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2800 Tenth Avenue North

PO Box 37000
Press Release Billings, MT 59107-7000


DATE: January 12, 2017

TO: All Media
FROM: Arianne Snyder
Community Relations
Billings Clinic
(406) 657-4645
(406) 794-1994

Billings Clinic Internal Medicine Residency announces Helmsley Scholars

Billings, MT The Billings Clinic Internal Medicine Residency is pleased to announce the 1st
Annual Helmsley Scholars. The Helmsley Scholar program is a $10,000 grant opportunity to
perform scholarly inquiry, as well as report, write, publish and present findings regionally and
nationally. The program is funded by a grant from The Leona M. and Harry B. Helmsley
Charitable Trust for Advancing Rural Health Care.

The projects were judged by experts in medical education and population health including Ralph
Renger, PhD, professor at the University of North Dakota Center for Rural Health; Claire
Oakley, PhD, MHA, program director of population health at RiverStone Health; and John
Schallenkamp, MD, Billings Clinic radiation oncologist. During the competition, five residents
presented a written proposal and made an oral presentation on a research topic specific to rural
health. Competitive selection was based on scientific merit, overall coherence, the relation to
rural health care, and the ability to complete the project in one year.

Residents making presentations in the competition and the research topics presented are as
follows with the first two being funded:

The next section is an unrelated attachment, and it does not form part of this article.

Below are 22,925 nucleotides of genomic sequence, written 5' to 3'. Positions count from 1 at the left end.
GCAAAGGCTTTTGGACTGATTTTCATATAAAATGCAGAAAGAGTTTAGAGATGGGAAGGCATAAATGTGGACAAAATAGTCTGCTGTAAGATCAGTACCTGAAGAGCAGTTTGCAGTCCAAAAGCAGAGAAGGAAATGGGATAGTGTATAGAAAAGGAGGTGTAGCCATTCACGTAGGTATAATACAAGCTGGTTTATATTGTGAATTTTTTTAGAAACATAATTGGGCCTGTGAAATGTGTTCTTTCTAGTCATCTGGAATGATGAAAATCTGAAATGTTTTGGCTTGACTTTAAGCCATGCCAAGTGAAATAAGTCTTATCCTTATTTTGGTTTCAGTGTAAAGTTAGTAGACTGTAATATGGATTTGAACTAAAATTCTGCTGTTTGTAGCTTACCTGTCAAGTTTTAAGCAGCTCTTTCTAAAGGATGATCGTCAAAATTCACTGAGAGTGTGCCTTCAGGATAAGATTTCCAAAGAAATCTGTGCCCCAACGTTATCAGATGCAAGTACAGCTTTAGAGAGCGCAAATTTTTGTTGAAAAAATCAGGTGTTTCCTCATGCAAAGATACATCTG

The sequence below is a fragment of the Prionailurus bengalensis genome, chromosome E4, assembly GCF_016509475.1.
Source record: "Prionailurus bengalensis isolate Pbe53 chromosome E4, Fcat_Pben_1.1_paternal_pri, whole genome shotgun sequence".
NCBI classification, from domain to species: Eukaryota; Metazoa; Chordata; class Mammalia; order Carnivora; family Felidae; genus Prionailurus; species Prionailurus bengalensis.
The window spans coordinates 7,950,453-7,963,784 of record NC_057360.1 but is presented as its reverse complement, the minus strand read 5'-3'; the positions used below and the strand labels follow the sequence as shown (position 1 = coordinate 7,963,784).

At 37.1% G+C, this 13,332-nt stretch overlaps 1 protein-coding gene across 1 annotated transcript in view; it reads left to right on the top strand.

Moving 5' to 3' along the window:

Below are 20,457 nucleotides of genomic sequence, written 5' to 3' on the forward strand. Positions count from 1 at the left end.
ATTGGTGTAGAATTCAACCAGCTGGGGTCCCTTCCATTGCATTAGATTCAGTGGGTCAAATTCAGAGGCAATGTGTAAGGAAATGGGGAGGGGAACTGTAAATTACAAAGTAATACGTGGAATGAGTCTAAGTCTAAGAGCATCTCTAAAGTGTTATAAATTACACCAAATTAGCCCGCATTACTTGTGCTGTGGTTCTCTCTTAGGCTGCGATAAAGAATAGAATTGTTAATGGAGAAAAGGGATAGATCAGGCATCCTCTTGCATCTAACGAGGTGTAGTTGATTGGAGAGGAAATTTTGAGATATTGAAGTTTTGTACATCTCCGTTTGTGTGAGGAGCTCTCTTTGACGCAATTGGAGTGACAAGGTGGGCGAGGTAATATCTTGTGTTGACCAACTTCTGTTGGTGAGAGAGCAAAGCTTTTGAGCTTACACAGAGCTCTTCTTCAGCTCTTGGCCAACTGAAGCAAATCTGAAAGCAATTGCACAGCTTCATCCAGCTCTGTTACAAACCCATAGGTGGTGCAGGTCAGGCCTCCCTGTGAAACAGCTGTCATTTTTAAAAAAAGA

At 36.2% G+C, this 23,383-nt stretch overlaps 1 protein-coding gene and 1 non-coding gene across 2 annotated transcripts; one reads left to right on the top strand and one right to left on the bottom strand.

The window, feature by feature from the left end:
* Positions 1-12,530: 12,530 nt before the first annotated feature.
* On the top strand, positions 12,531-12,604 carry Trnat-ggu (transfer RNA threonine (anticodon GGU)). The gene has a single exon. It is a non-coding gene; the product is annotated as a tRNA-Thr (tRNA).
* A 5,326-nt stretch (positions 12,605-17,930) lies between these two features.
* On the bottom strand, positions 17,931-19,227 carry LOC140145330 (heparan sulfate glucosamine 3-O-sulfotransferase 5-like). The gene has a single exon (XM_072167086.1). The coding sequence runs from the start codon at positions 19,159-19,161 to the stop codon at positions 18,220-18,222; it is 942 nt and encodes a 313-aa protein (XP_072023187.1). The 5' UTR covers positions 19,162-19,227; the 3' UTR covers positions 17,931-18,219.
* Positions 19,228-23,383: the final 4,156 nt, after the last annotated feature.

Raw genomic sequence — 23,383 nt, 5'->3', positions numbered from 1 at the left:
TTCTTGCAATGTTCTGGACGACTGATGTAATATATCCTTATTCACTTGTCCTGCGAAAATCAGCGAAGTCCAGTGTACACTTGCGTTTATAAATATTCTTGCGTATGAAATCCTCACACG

Robert Renjel, JD, MD

A Qualitative Analysis of Internal Medicine Physician Recruitment and Retention in
Rural Montana. The project will analyze interviews done with Internal Medicine physicians in
Montana to collect data identifying the common themes of practice satisfaction and quality of
life in rural communities.

Felipe Villa Martignoni, MD, MSc, DSc

Internal Medicine Residents Performed Hand-Held Echocardiography to Increase
Cardiovascular Disease Diagnosis in Rural Areas. The project proposes to train internal
medicine residents in focused echocardiogram and subsequently have them use this tool to
examine their patients in the ambulatory setting during rotations at rural sites. This project
intends to evaluate identification of cardiovascular risk factors and the impact on rates of referral
from rural to urban providers.

Guiset Carvajal, MD and Taylor Easley, MD

A Mobile Phone Application to Improve Smoking Cessation in A Native American
Population. The tobacco-use rate in the American Indian populations is 54%. In collaboration
with the Apsaalooke/Crow Tribe, this project will build and trial a mobile telephone application
that is culturally-based and may aid in smoking cessation.

Michael White, MB, BCH, BAO

How Do We Improve Colorectal Cancer Screening in Rural Montana? Noting colorectal
cancer rates are the 2nd leading source of cancer death in Montana, Dr. White intends to
investigate why screening rates for this cancer are low across the region. The project involves
data collection using a survey tool and analysis to discover barriers to screening.

Members of the judging panel said they are impressed by the quality of the research proposals.
All the projects have potential to impact rural practice and/or rural health and were well thought
through, said Ralph Renger, PhD, professor at the University of North Dakota Center for Rural
Health. As a judge I was happy with the quality. One project in particular, the qualitative
analyses of recruitment and retention of rural physicians, will dovetail nicely with meeting the
goal of the Helmsley rural rotation initiative.

Once the projects are complete, the residents and faculty mentors will attend a regional or
national conference to present their research findings.

(Pictured, from left, Ralph Renger, Filipe Martignoni, Guiset Carvajal, Taylor Easley, Robert Renjel, Michael White, Claire
Oakley, John Schallenkamp)